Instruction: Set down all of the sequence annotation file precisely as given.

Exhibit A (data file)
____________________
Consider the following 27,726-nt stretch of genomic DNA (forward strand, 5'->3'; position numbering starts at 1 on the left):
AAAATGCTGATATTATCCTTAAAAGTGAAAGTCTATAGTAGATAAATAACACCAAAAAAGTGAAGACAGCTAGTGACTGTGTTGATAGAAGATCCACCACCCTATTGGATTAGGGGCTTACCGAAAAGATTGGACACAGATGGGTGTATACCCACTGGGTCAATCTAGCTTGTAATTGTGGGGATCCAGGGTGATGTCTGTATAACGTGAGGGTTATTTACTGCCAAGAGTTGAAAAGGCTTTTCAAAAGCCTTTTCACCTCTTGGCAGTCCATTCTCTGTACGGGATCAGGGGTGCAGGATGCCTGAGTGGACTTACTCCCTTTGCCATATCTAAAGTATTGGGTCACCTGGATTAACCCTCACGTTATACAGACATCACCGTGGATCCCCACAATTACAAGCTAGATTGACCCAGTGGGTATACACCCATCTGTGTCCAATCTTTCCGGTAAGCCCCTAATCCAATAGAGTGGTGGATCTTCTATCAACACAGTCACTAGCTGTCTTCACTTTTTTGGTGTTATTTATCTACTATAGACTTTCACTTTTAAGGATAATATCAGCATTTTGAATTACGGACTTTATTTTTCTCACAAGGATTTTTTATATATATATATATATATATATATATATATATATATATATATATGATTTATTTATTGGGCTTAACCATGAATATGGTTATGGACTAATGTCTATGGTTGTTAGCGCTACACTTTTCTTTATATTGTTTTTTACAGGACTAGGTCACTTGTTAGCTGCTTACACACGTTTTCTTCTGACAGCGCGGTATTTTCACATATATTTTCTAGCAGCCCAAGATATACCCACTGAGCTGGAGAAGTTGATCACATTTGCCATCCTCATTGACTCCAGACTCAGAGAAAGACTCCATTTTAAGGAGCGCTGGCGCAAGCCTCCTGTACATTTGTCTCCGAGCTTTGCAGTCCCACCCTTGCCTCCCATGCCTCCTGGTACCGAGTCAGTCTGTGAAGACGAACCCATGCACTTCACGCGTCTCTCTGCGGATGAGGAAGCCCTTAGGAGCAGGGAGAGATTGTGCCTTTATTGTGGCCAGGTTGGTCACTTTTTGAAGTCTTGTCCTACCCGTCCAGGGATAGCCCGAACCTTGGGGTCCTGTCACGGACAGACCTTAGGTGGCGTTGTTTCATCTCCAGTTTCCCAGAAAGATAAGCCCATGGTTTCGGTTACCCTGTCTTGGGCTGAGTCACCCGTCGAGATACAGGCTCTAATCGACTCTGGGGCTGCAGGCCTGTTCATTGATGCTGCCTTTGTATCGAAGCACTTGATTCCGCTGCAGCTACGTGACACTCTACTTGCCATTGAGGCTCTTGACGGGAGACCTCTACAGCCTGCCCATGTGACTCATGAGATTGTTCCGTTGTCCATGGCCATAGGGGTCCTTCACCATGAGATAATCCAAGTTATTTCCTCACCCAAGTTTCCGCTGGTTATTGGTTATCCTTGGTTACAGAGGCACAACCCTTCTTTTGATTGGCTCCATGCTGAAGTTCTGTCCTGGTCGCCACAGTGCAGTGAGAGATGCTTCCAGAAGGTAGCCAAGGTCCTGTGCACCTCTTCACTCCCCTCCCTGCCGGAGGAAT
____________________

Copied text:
Consider the following 27,726-nt stretch of genomic DNA (forward strand, 5'->3'; position numbering starts at 1 on the left):
AAAATGCTGATATTATCCTTAAAAGTGAAAGTCTATAGTAGATAAATAACACCAAAAAAGTGAAGACAGCTAGTGACTGTGTTGATAGAAGATCCACCACCCTATTGGATTAGGGGCTTACCGAAAAGATTGGACACAGATGGGTGTATACCCACTGGGTCAATCTAGCTTGTAATTGTGGGGATCCAGGGTGATGTCTGTATAACGTGAGGGTTATTTACTGCCAAGAGTTGAAAAGGCTTTTCAAAAGCCTTTTCACCTCTTGGCAGTCCATTCTCTGTACGGGATCAGGGGTGCAGGATGCCTGAGTGGACTTACTCCCTTTGCCATATCTAAAGTATTGGGTCACCTGGATTAACCCTCACGTTATACAGACATCACCGTGGATCCCCACAATTACAAGCTAGATTGACCCAGTGGGTATACACCCATCTGTGTCCAATCTTTCCGGTAAGCCCCTAATCCAATAGAGTGGTGGATCTTCTATCAACACAGTCACTAGCTGTCTTCACTTTTTTGGTGTTATTTATCTACTATAGACTTTCACTTTTAAGGATAATATCAGCATTTTGAATTACGGACTTTATTTTTCTCACAAGGATTTTTTATATATATATATATATATATATATATATATATATATATATATATGATTTATTTATTGGGCTTAACCATGAATATGGTTATGGACTAATGTCTATGGTTGTTAGCGCTACACTTTTCTTTATATTGTTTTTTACAGGACTAGGTCACTTGTTAGCTGCTTACACACGTTTTCTTCTGACAGCGCGGTATTTTCACATATATTTTCTAGCAGCCCAAGATATACCCACTGAGCTGGAGAAGTTGATCACATTTGCCATCCTCATTGACTCCAGACTCAGAGAAAGACTCCATTTTAAGGAGCGCTGGCGCAAGCCTCCTGTACATTTGTCTCCGAGCTTTGCAGTCCCACCCTTGCCTCCCATGCCTCCTGGTACCGAGTCAGTCTGTGAAGACGAACCCATGCACTTCACGCGTCTCTCTGCGGATGAGGAAGCCCTTAGGAGCAGGGAGAGATTGTGCCTTTATTGTGGCCAGGTTGGTCACTTTTTGAAGTCTTGTCCTACCCGTCCAGGGATAGCCCGAACCTTGGGGTCCTGTCACGGACAGACCTTAGGTGGCGTTGTTTCATCTCCAGTTTCCCAGAAAGATAAGCCCATGGTTTCGGTTACCCTGTCTTGGGCTGAGTCACCCGTCGAGATACAGGCTCTAATCGACTCTGGGGCTGCAGGCCTGTTCATTGATGCTGCCTTTGTATCGAAGCACTTGATTCCGCTGCAGCTACGTGACACTCTACTTGCCATTGAGGCTCTTGACGGGAGACCTCTACAGCCTGCCCATGTGACTCATGAGATTGTTCCGTTGTCCATGGCCATAGGGGTCCTTCACCATGAGATAATCCAAGTTATTTCCTCACCCAAGTTTCCGCTGGTTATTGGTTATCCTTGGTTACAGAGGCACAACCCTTCTTTTGATTGGCTCCATGCTGAAGTTCTGTCCTGGTCGCCACAGTGCAGTGAGAGATGCTTCCAGAAGGTAGCCAAGGTCCTGTGCACCTCTTCACTCCCCTCCCTGCCGGAGGAAT